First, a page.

Venezuela detains two military officers (Aug. 15, 2018)
Venezuelan authorities detained 14 people, including two high ranking military officers, in connection to an alleged assassination attempt against President Nicolás Maduro. Attorney general Tarek William Saab said 34 people were involved in the drone attack against a military parade earlier this month, but that many of the alleged participants are in Colombia or the U.S., reports the Wall Street Journal. Venezuela has issued 27 arrest warrants in the case so far, reports the BBC.
Col. Pedro Zambrano and Gen. Alejandro Pérez appeared in court on Monday, said Saab. It wasn't clear whether they had access to their lawyers. A third senior military officer, Gen. Héctor Hernández, was detained late Monday but was not mentioned by Saab, reports the Washington Post. Arrests of members of the armed forces have increased this year, as dissatisfaction linked to the country's economic crisis grows. Soldiers are deserting as food rations become scarce even in the military, reports Reuters.
Opposition lawmaker Juan Requesens was arrested last week in relation to the case. The government circulated a video tape in which the young man appears to confess to participating in the attempt, but it has been widely criticized as coerced. The detention has been criticized by rights groups, and it appears Requesens has suffered torture. (See yesterday's post.)
Yesterday a judge ratified Requesens' detention. (Efecto Cocuyo)
The opposition-led National Assembly convoked a session yesterday to reject Requesens' detention. Lawmaker Gilber Caro, detained himself in the past, stripped to his underwear in solidarity with Requesens. (Efecto Cocuyo)
The U.S. should take a strong stance against militarization of law enforcement in the region, argues Rebecca Bill Chavez in a New York Times op-ed. U.S. Secretary of Defense James Mattis is on a trip to South America that includes Brazil, Colombia and Argentina on the itineraries, all countries that have -- to varying degrees -- implemented use of their armed forces for domestic security. It is an "opportunity to declare United States support for police and judicial reform as the best method to fight crime and violence," writes Chavez, who notes that "reliance on the military jeopardizes the protection of human rights and can actually exacerbate citizen insecurity."
In Brazil yesterday, Mattis called for a closer defense partnership with the U.S., including in space research. (Associated Press)
Brazil's homicide rate increased by three percent last year -- and right-wing frontrunner for October's presidential race, Jair Bolsonaro, has called for relaxing gun laws and tougher policing. But punitive approaches have proved expensive failures in the region, argues a Guardian editorial. Instead experts, like the Igarapé Institute point to smarter policing: focusing on hotspots, targeting police corruption, community policing and conflict mediation.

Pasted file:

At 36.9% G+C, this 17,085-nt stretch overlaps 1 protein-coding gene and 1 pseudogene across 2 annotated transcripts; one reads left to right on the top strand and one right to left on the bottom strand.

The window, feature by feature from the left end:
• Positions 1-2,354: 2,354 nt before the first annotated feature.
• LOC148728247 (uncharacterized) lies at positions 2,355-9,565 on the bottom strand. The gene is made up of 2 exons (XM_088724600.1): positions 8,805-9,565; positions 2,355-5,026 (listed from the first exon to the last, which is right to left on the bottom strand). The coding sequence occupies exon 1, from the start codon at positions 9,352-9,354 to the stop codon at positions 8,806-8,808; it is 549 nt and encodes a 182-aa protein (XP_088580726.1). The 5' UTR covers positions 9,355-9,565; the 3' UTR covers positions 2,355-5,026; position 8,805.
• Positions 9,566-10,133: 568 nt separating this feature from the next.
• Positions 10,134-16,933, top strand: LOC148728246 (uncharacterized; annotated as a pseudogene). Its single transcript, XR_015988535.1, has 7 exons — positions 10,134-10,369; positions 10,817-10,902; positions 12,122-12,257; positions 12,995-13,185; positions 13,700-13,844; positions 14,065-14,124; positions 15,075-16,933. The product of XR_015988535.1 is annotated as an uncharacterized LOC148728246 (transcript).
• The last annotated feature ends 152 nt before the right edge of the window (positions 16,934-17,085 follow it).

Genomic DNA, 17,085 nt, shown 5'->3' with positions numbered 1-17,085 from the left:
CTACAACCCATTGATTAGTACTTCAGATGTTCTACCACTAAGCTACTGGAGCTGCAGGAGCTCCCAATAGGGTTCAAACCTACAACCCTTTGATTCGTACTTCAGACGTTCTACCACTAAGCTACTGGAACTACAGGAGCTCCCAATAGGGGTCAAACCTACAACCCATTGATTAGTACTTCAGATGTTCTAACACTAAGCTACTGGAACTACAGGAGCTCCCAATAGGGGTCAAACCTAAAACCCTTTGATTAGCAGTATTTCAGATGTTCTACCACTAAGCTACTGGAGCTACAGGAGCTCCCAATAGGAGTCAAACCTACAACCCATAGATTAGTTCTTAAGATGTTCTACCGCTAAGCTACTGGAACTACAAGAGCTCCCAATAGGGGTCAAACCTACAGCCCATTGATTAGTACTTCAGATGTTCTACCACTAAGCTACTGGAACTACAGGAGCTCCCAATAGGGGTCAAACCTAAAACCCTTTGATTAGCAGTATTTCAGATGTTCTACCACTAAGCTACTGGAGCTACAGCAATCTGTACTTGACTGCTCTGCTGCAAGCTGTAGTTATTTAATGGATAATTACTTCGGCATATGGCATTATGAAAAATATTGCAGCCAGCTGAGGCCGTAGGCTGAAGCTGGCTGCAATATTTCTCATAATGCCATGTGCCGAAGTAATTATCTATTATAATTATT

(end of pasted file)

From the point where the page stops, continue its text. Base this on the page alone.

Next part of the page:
In his presidential platform, Bolsonaro accused human rights groups and left-leaning politicians of permissiveness he blames for the rise in violence and crime. (Associated Press)
30,000 people are expected to protest in Brasilia today in favor of former president Luiz Inácio Lula da Silva's candidacy for October. He will register for the election today, though a corruption conviction means the electoral tribunal will likely bar him from running. (Bloomberg)
Brazil’s antitrust watchdog is considering opening an investigation into Google over alleged abuses in its cell phone operating system. (Reuters)
Former Salvadoran president Antonio Saca gave testimony detailing how he and close confidents embezzled $300 million of public funds during his administration. The extensive confession was made in exchange for a lighter sentence, reports Factum. (InSight Crime has the English translation.)
Chilean authorities have raided the headquarters of the Catholic church’s Episcopal Conference, part of an investigation into sex abuse. (Associated Press)
Across the region, vested interests seek to maintain a status quo of unequal landownership, often resorting to legal persecution and human rights violations to do so, reports U.S. News and World Report. Latin America has the most uneven land ownership in the world. "Oxfam and other groups say the problem is now getting worse, often with corporations – whether they are mining or agricultural – occupying ever larger areas of the region."
Parents seeking to flee violence in their home countries face impossible choices: taking their children on perilous journeys or leaving them at home to face impossibly dangerous circumstances as well, writes Reyna Grande in a New York Times op-ed.
A newly elected Mexican Congresswoman, Norma Azucena Rodríguez Zamora, has been kidnapped at gunpoint, reports the BBC.
At least 24 people were killed in a bus crash in a highway near Ecuador's capital yesterday. (Associated Press)
Did I miss something, get something wrong, or do you have a different take? Let me know ...
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